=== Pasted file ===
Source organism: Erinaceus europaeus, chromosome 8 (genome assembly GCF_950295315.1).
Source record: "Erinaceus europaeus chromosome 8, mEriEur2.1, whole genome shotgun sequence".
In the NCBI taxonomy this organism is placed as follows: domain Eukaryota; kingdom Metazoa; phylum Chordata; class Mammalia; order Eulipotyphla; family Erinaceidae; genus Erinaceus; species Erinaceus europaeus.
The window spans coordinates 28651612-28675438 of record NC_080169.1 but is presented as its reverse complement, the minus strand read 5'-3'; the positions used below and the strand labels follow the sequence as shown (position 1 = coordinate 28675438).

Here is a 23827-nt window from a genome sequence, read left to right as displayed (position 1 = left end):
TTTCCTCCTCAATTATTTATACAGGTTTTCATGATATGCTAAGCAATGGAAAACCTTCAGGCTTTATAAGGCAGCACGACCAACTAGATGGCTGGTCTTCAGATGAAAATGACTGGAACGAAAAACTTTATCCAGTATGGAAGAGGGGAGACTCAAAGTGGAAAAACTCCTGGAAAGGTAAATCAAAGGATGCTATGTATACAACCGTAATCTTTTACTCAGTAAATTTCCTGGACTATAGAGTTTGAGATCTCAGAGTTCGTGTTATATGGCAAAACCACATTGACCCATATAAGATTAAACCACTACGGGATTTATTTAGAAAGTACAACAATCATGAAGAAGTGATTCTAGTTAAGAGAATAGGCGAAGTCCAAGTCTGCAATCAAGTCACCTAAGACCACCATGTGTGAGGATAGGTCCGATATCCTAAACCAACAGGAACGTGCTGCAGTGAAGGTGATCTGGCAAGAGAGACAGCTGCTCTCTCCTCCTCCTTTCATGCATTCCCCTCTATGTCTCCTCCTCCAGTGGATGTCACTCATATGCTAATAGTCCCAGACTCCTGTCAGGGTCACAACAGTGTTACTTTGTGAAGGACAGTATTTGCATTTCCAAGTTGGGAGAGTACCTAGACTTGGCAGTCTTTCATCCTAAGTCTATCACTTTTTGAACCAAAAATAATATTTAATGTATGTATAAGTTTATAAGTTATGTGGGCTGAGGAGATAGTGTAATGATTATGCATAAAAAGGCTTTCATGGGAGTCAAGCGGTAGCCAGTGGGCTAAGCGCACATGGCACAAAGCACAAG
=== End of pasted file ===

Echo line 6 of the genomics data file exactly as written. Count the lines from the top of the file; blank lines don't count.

TTTCCTCCTCAATTATTTATACAGGTTTTCATGATATGCTAAGCAATGGAAAACCTTCAGGCTTTATAAGGCAGCACGACCAACTAGATGGCTGGTCTTCAGATGAAAATGACTGGAACGAAAAACTTTATCCAGTATGGAAGAGGGGAGACTCAAAGTGGAAAAACTCCTGGAAAGGTAAATCAAAGGATGCTATGTATACAACCGTAATCTTTTACTCAGTAAATTTCCTGGACTATAGAGTTTGAGATCTCAGAGTTCGTGTTATATGGCAAAACCACATTGACCCATATAAGATTAAACCACTACGGGATTTATTTAGAAAGTACAACAATCATGAAGAAGTGATTCTAGTTAAGAGAATAGGCGAAGTCCAAGTCTGCAATCAAGTCACCTAAGACCACCATGTGTGAGGATAGGTCCGATATCCTAAACCAACAGGAACGTGCTGCAGTGAAGGTGATCTGGCAAGAGAGACAGCTGCTCTCTCCTCCTCCTTTCATGCATTCCCCTCTATGTCTCCTCCTCCAGTGGATGTCACTCATATGCTAATAGTCCCAGACTCCTGTCAGGGTCACAACAGTGTTACTTTGTGAAGGACAGTATTTGCATTTCCAAGTTGGGAGAGTACCTAGACTTGGCAGTCTTTCATCCTAAGTCTATCACTTTTTGAACCAAAAATAATATTTAATGTATGTATAAGTTTATAAGTTATGTGGGCTGAGGAGATAGTGTAATGATTATGCATAAAAAGGCTTTCATGGGAGTCAAGCGGTAGCCAGTGGGCTAAGCGCACATGGCACAAAGCACAAG